Arkansas State Court System

  • Local District Courts: This Court is a court of limited jurisdiction. This court has jurisdiction over civil cases of $5,000 or less involving contracts and damage to or recovery of personal property. In addition, the district court has exclusive jurisdiction for contract matters of $100 or less. Local District Courts also have a small claims division.
  • State District Courts: This Court is a court of limited jurisdiction. The court has jurisdiction over civil matters involving contracts, damage to and recovery of personal property in cases of $25,000 or less. There is a small claims division where citizens can represent themselves in cases involving contracts and personal property of $5,000 or less. State District Courts can also hear certain matters referred from the circuit court. In addition, the district court has exclusive jurisdiction for contract matters of $100 or less.
  • Circuit Courts: The Circuit Court is Arkansas’ court of general jurisdiction and have original jurisdiction over all matters not assigned to other courts by the Arkansas Constitution. The Circuit Court has concurrent jurisdiction with District Court on many matters. District Court cases can be appealed to the Circuit Court for a trial de novo.
  • Court of Appeals: The Court of Appeals is the intermediate appellate court of the state of Arkansas. It hears cases brought up on appeal from the Circuit Courts.
  • Supreme Court of Arkansas: The Supreme Court is the highest court in Arkansas. There is no appeal as of right from the Court of Appeals, rather the Supreme Court has discretion to decide which cases to review from the lower court.

*Some of the above courts in the Arkansas State Court System also have jurisdiction over certain criminal proceedings which are not covered here.

Pleadings

In the beginning stages of a lawsuit legal documents called pleadings are filed. To initiate the lawsuit, the plaintiff files a pleading called a Complaint which sets forth one or more causes of action against the defendant(s) named in the Complaint. After the Plaintiff files the Complaint and properly serves the Complaint on the Defendant(s), the Defendant(s) then have 30 days from the date of service to file a pleading called an Answer. The Defendant(s)’ Answer will respond to each of the causes of action in the Plaintiff’s Complaint and set forth any defenses, cross claims and/or counter claims the Defendant(s) will raise.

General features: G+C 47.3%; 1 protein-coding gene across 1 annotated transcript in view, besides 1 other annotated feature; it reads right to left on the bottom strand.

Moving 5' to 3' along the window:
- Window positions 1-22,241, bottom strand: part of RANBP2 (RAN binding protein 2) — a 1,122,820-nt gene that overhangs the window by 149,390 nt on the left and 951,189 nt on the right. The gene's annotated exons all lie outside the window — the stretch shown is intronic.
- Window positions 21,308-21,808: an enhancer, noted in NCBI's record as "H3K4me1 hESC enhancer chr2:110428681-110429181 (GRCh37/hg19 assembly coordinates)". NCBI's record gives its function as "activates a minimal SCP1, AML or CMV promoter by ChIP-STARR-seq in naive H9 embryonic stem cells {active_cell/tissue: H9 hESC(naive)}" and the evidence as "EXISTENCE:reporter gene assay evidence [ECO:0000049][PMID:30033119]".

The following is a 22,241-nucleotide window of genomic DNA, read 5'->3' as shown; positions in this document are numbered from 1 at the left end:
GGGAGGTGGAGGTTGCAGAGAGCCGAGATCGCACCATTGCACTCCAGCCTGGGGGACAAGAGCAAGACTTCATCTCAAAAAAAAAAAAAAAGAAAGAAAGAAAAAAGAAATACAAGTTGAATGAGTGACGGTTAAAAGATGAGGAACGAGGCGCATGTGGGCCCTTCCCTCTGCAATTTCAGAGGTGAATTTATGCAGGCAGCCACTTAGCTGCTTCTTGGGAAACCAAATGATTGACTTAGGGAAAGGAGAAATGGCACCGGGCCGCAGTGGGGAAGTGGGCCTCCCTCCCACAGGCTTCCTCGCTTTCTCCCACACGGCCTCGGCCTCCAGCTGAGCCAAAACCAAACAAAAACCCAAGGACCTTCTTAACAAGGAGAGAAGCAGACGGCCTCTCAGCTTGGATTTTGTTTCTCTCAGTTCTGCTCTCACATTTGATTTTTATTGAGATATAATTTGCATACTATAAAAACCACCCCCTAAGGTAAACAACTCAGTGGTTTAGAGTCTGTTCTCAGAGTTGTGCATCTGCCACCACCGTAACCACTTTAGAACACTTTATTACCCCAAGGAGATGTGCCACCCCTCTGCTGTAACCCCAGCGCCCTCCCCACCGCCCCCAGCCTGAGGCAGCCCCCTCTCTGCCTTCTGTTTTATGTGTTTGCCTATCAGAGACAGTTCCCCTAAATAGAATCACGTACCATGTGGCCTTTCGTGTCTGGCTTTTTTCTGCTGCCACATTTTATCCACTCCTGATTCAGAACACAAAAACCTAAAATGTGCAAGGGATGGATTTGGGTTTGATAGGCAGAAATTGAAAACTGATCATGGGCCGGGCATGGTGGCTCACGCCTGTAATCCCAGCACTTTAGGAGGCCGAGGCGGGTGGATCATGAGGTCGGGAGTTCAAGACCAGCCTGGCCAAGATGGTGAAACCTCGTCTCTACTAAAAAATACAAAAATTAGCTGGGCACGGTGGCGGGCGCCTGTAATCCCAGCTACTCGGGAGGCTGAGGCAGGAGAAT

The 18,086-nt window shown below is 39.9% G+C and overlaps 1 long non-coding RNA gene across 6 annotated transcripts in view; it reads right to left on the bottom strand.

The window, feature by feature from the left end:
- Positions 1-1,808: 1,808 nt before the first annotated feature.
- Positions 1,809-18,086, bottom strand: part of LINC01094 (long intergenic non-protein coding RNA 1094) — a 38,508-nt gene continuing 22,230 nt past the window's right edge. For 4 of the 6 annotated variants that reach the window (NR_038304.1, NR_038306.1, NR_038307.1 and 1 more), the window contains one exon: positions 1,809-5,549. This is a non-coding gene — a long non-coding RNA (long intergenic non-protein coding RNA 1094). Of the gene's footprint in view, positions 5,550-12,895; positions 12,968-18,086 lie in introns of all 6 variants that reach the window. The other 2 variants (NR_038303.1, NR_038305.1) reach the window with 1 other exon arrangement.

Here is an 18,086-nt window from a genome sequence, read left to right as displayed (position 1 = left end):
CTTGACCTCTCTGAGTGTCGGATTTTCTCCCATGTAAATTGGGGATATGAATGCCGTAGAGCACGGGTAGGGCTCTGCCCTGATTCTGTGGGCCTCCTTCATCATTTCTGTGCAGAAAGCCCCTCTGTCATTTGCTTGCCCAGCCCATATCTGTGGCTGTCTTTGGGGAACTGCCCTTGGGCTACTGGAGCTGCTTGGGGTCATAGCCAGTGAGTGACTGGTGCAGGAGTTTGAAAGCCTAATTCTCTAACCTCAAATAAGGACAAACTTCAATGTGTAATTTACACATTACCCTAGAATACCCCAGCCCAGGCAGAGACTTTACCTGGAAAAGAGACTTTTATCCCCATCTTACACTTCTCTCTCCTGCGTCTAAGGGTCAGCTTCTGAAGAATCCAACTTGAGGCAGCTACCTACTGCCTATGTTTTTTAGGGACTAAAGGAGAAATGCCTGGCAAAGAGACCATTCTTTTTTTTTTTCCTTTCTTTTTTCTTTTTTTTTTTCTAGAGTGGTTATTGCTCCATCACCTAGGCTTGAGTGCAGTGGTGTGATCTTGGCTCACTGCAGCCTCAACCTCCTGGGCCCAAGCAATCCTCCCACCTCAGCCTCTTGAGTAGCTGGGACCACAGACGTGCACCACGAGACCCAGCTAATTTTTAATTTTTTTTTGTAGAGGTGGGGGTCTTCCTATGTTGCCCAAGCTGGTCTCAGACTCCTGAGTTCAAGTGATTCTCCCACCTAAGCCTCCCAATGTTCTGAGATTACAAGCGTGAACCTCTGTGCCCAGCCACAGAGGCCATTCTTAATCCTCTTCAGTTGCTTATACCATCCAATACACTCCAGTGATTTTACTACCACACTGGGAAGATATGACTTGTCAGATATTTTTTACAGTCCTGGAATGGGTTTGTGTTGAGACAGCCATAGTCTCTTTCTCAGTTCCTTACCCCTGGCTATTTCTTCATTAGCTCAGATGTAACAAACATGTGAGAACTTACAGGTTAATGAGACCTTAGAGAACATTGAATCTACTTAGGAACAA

Discovery

After all parties to the lawsuit have filed pleadings, the case then proceeds to Discovery. Essentially, the discovery process is a fact-finding and investigative endeavor in which each party gathers information and evidence from opposing parties and/or non-party witnesses. While the discovery process includes a variety of other mechanisms used to gather information, it will generally consist of the following:

  • Written Discovery is generally used at the start of discovery and comes in two basic forms:

    • Interrogatories – Formal questions and/or requests for information served on one party by an opposing party. The party served with interrogatories must provide written responses to each of the interrogatories or respond with an objection to the interrogatory.
    • Requests for Production of Documents – Often served with a set of interrogatories, requests for production of documents are formal requests for certain documentation relevant to the claims and defenses raised in the pleadings.
  • Depositions – In a deposition, either a party to the lawsuit or a non-party witness will provide oral testimony under oath and in the presence of a court reporter who makes a written record of everything said during the deposition.

Alternative Dispute Resolution

Before the lawsuit goes to trial, the parties may elect to schedule a mediation to attempt to resolve the matter. This involves both parties meeting with a neutral arbiter who will facilitate the process of coming to a mutually agreeable settlement rather than proceed to trial. The Arkansas Alternative Dispute Resolution Commission encourages, promotes, and develops the voluntary use of alternative dispute resolution processes to resolve disputes, cases and controversies.

Trial

If the parties have not reached a settlement through mediation or otherwise, at the conclusion of discovery, the case then proceeds to trial. Depending on the complexity of the case, a trial can take as little as a single day or as long as several weeks to complete. At the conclusion of a typical civil trial, the jury will return a verdict for the plaintiff and award money damages to the plaintiff or the jury will return a verdict for the defendant finding that the defendant was not at fault.

Motions and Appeals

After the jury returns their verdict, the parties may file post trial motions and/or appeal the verdict to the appropriate appellate court in Arkansas.

DISCLAIMER:

The law firm of Walker Morgan is located at 135 E Main St., Lexington, SC 29072. All lawyers at Walker Morgan are licensed to practice law in the State of South Carolina. Should you wish to retain our firm for legal representation regarding a potential case in any other jurisdiction we are required to associate local counsel in that foreign jurisdiction and seek permission from a court of the foreign jurisdiction to temporarily engage in the practice of law therein for purposes of pursuing your potential claim only.

By offering the following information the lawyers at Walker Morgan are not offering legal advice or legal guidance. The lawyers at Walker Morgan are not licensed to practice law in Arkansas. Should you have a question/concern specific to Arkansas law, please contact an attorney licensed to practice law in the State of Arkansas.